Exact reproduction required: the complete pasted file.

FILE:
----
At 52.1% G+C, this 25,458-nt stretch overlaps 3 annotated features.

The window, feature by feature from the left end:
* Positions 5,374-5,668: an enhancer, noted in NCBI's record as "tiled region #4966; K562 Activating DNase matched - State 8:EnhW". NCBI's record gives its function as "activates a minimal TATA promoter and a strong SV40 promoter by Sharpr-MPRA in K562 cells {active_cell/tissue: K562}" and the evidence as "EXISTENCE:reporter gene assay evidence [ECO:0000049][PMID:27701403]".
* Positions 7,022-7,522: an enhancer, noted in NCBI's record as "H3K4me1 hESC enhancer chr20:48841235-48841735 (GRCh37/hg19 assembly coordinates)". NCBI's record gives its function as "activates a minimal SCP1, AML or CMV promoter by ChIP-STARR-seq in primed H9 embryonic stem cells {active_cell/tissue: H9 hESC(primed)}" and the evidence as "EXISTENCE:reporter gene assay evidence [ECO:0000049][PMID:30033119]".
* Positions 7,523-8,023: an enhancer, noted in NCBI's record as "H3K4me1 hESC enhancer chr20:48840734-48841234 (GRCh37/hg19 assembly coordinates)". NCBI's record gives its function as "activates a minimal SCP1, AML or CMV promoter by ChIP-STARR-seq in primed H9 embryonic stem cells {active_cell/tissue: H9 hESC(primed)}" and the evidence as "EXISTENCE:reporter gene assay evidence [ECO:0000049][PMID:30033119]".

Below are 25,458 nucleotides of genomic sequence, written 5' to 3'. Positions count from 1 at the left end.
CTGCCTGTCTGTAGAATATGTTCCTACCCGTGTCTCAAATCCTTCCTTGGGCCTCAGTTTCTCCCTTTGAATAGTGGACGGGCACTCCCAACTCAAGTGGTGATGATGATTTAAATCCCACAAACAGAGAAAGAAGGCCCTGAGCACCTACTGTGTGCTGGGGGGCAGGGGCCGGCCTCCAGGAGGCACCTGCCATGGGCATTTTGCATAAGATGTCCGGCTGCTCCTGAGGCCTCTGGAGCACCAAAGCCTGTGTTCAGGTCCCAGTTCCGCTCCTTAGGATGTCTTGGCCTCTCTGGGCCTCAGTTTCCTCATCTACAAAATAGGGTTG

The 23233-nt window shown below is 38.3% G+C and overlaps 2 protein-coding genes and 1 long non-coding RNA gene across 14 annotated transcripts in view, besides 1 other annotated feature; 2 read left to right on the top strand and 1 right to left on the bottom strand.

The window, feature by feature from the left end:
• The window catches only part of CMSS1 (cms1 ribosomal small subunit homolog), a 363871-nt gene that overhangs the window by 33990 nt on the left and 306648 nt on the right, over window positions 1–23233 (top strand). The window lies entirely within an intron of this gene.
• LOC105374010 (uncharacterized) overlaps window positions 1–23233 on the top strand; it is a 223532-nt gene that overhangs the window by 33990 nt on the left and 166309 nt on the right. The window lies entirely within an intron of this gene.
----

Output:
At 52.1% G+C, this 25,458-nt stretch overlaps 3 annotated features.

The window, feature by feature from the left end:
* Positions 5,374-5,668: an enhancer, noted in NCBI's record as "tiled region #4966; K562 Activating DNase matched - State 8:EnhW". NCBI's record gives its function as "activates a minimal TATA promoter and a strong SV40 promoter by Sharpr-MPRA in K562 cells {active_cell/tissue: K562}" and the evidence as "EXISTENCE:reporter gene assay evidence [ECO:0000049][PMID:27701403]".
* Positions 7,022-7,522: an enhancer, noted in NCBI's record as "H3K4me1 hESC enhancer chr20:48841235-48841735 (GRCh37/hg19 assembly coordinates)". NCBI's record gives its function as "activates a minimal SCP1, AML or CMV promoter by ChIP-STARR-seq in primed H9 embryonic stem cells {active_cell/tissue: H9 hESC(primed)}" and the evidence as "EXISTENCE:reporter gene assay evidence [ECO:0000049][PMID:30033119]".
* Positions 7,523-8,023: an enhancer, noted in NCBI's record as "H3K4me1 hESC enhancer chr20:48840734-48841234 (GRCh37/hg19 assembly coordinates)". NCBI's record gives its function as "activates a minimal SCP1, AML or CMV promoter by ChIP-STARR-seq in primed H9 embryonic stem cells {active_cell/tissue: H9 hESC(primed)}" and the evidence as "EXISTENCE:reporter gene assay evidence [ECO:0000049][PMID:30033119]".

Below are 25,458 nucleotides of genomic sequence, written 5' to 3'. Positions count from 1 at the left end.
CTGCCTGTCTGTAGAATATGTTCCTACCCGTGTCTCAAATCCTTCCTTGGGCCTCAGTTTCTCCCTTTGAATAGTGGACGGGCACTCCCAACTCAAGTGGTGATGATGATTTAAATCCCACAAACAGAGAAAGAAGGCCCTGAGCACCTACTGTGTGCTGGGGGGCAGGGGCCGGCCTCCAGGAGGCACCTGCCATGGGCATTTTGCATAAGATGTCCGGCTGCTCCTGAGGCCTCTGGAGCACCAAAGCCTGTGTTCAGGTCCCAGTTCCGCTCCTTAGGATGTCTTGGCCTCTCTGGGCCTCAGTTTCCTCATCTACAAAATAGGGTTG

The 23233-nt window shown below is 38.3% G+C and overlaps 2 protein-coding genes and 1 long non-coding RNA gene across 14 annotated transcripts in view, besides 1 other annotated feature; 2 read left to right on the top strand and 1 right to left on the bottom strand.

The window, feature by feature from the left end:
• The window catches only part of CMSS1 (cms1 ribosomal small subunit homolog), a 363871-nt gene that overhangs the window by 33990 nt on the left and 306648 nt on the right, over window positions 1–23233 (top strand). The window lies entirely within an intron of this gene.
• LOC105374010 (uncharacterized) overlaps window positions 1–23233 on the top strand; it is a 223532-nt gene that overhangs the window by 33990 nt on the left and 166309 nt on the right. The window lies entirely within an intron of this gene.